By Mark James
Recently, I suggested that we would see the emergence of a new Wayne Rooney over the coming weeks and months; a Wayne Rooney fit to fill the boots of Paul Scholes, no less. Now, with the ongoing form of our multifaceted frontline, it seems that this emergence will be less about evolution and more about an individual need to survive.
Sir Alex Ferguson has always spoken of the immense value in having 4 top draw strikers at his disposal. The heroics of our treble winning side of 1999 has always gone a long way to adding weight to the argument, whilst last season’s final day heartache was compounded by losing the league title on the irritating digits assigned by goal difference. In fact, it was this failure to overhaul Manchester City’s impressive goal tally which no doubt gave extra impetuous to the hunt for Robin Van Persie’s highly sought after signature.
The 2012/13 season has already begun with a flurry of goals from United’s vast attacking options, with the most impressive strike-rates being notched by Javier Hernandez and the aforementioned Dutch striker. However, despite the tally of goals being shared amongst 16 members of the squad, with an excellent return of 29 successful strikes in just 11 league games, Wayne Rooney has only managed to hit the back of the net twice in this seasons’ Premier league outings .
Of course, this is not to say that his impact hasn’t been as talismanic as usual. His movement, ball winning aggression and sheer desire to play would make him suitable to almost any position on the park. Sir Alex Ferguson has already utilised this versatility on many occasions, as England’s number 9 continues to become the John O’Shea of the attacking line, albeit with substantially greater striking ability (a legendary effort against West Ham in the 2012 Carling Cup immediately springs to mind – Sorry, John. But then, did Wayne Rooney ever nutmeg Luis Figo? I think not).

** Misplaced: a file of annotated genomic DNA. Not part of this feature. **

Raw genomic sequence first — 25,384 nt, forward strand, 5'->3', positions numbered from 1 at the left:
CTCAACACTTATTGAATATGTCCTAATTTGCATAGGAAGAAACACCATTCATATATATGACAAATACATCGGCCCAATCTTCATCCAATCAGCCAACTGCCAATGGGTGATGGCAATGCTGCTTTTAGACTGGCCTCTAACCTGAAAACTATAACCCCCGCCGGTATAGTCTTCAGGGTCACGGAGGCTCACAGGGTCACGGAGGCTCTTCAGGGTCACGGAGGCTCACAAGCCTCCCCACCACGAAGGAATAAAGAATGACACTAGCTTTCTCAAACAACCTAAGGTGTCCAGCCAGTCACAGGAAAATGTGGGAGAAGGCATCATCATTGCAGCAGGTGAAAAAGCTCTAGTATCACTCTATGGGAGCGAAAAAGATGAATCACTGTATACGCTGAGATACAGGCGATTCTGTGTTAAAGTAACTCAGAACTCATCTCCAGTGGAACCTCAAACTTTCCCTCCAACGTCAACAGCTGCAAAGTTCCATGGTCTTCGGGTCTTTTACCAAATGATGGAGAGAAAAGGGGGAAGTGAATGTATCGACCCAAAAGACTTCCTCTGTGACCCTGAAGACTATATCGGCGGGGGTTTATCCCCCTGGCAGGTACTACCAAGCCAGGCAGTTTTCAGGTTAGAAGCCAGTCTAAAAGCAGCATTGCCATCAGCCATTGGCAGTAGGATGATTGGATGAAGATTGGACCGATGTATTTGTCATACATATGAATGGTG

Clearly, Wazza is more than happy to play anywhere and certainly isn’t about to suggest that he is being underutilised when not positioned as part of a front two. But, are the stars beginning to align to ensure that in the near future, he will only be doing so out of necessity?A number of pundits have caught onto Alex Ferguson’s praise of his two 9.5s. Let’s face it, there clearly is a benefit of having a rotational pairing who are both able to drop off, play the perfect ball in behind, whilst also being capable of finding themselves on the end to put the ball home. However, the proof in the pudding is suggesting that Manchester United are far more deadly with an out and out number 9 and Chicharito is certainly giving Sir Alex Ferguson something to think about.
With 8 goals in his last 5 games (regardless of the dubious goals panel, I saw a hat-trick at Villa Park last Saturday), the well-rested Mexican sensation is showing the same eye for goal we saw in his impressive debut season at Old Trafford, whilst his manager has gone on record to suggest that his inclusion in the starting line-up for our weekend game at Carrow Road is a foregone conclusion. With Ole Gunnar Solkjaer’s Molde winning the Norwegian league for a second consecutive season (congratulations to an Olegend), one can’t help but be reminded of the manner in which the treble winning front line operated: a number 10 always complimenting a true number 9.